Sunday

22nd May 2022

Russia critical of EU role in Moldova as Transniestria tension mounts

Russia is becoming wary of the EU's role in Moldova after Brussels backed Ukraine's blockade of black market exports from the breakaway Moldovan republic of Transniestria last week.

"It means in effect an economic blockade of Transniestria...which has really aggravated the situation," Russian ambassador to the EU Vladimir Chizhov told EUobserver. "I read what Solana said, and that's support of those measures."

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He added the EU had in 2005 "pressed very much" to be included in the so-called ‘five-plus-two’ international group governing Moldova-Transniestria peace talks but questioned the value of its contribution so far.

"Has it [EU involvement] led to a solution? No. Has it led to a breakthrough in the negotiations? No," the Russian envoy said.

Russia put its 1,100 troops in Transniestria on alert last week after Transniestrian leader Igor Smirnov broke off the five-plus-two talks.

Mr Smirnov's reaction came after Ukraine on 3 March began to block Transniestrian trucks without official Moldovan customs papers from crossing into Ukraine, with Transniestria saying it is losing €1.9 million a day.

In return, Ukrainian trucks are currently being blocked from entering Transniestria, with about 100 backed up on the border on Monday (13 March) and with "low-level" anti-Ukraine protests at customs points.

Brussels sees little risk of violence, as there is no ethnic or religious dimension to the conflict, which revolves around a group of hardliners in Mr Smirnov's circle, some with high-level contacts in Moscow and Kiev.

The Transniestrian conflict has been described by the prominent Paris-based think-tank, the Institut francais des relations internationales, as a "front line" in EU-Russia relations.

EU influence

Mr Solana called the Ukrainian move "very important for the establishment of an orderly regime on the Ukrainian-Moldovan border to which the EU attaches great importance."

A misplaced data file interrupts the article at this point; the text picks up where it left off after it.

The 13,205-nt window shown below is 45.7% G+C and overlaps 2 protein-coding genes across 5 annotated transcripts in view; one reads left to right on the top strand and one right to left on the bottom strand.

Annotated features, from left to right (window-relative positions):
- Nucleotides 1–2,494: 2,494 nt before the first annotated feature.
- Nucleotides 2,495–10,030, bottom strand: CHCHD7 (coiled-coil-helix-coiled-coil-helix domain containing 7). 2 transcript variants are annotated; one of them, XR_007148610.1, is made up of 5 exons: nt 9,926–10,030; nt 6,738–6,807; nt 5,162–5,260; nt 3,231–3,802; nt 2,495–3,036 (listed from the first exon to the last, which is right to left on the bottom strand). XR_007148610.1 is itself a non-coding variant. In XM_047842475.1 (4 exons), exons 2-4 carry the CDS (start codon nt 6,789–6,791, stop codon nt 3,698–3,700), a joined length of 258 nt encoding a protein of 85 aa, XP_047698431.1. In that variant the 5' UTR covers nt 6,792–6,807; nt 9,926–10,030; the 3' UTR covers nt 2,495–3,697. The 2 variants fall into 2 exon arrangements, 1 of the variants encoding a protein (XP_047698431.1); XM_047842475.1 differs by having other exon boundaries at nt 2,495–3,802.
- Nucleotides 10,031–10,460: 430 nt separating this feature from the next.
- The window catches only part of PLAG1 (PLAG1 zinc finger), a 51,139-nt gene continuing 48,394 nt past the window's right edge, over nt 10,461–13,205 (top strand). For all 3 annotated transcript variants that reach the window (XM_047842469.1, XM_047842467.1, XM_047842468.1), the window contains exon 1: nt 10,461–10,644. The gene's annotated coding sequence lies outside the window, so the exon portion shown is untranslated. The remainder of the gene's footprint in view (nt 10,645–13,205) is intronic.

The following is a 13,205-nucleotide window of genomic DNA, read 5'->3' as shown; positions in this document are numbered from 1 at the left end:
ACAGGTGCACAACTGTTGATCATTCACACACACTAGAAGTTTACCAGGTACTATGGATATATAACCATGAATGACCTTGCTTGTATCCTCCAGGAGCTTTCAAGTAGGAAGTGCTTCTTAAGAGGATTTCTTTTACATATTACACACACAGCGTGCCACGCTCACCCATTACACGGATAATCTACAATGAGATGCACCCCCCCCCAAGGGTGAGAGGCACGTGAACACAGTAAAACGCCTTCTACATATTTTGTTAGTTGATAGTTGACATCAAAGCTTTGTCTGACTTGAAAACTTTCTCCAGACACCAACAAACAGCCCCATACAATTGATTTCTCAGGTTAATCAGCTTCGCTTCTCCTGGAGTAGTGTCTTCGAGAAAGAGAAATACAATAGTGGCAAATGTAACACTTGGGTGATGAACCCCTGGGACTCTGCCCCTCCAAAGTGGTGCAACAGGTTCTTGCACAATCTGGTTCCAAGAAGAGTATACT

The EU has 50 customs officers working on the Ukraine-Transniestria border under a new mission launched last December, with the mission contributing to Ukraine's move by lifting the lid on "shady" companies operating in the region, an EU official said.

Kiev had earlier warned Brussels that an economic squeeze on Transniestria could cause a humanitarian crisis and "unfreeze" the conflict.

But EU pressure on enlargement hopefuls Moldova and Ukraine to stop black market trade helped the pair reach a new agreement, under which Moldova will allow some Transniestrian firms to register in Chisinau and export goods, such as steel and textiles, legally.

Russia's Mr Chizhov said "A lot of Transniestrian exports end up in the EU anyway. It's very high quality steel, Siemens uses it, Krups [German firms]."

Russian troops

The presence of Russian soldiers and arms dumps in Transniestria, linked to the retreat of Russian forces from the new EU member states in the 1990s, is a bone of contention between Brussels and Moscow.

Russia agreed to pull out of Transniestria during talks in Istanbul in 1999, but the process "stalled" due to the collapse of the so-called "Kozak memorandum" on Moldovan reunification in 2003, Mr Chizhov said.

The Kozak agreement, disliked by Javier Solana, would have seen a Russian-led peacekeeping force in Moldova until 2020 and given Transniestria a veto in a new Moldovan federation.

"We know perfectly well, who helped it [the Kozak agreement] to collapse," the Russian ambassador said. "We know there were some pieces of advice that [Moldovan] president Voronin received on the eve of the signing."

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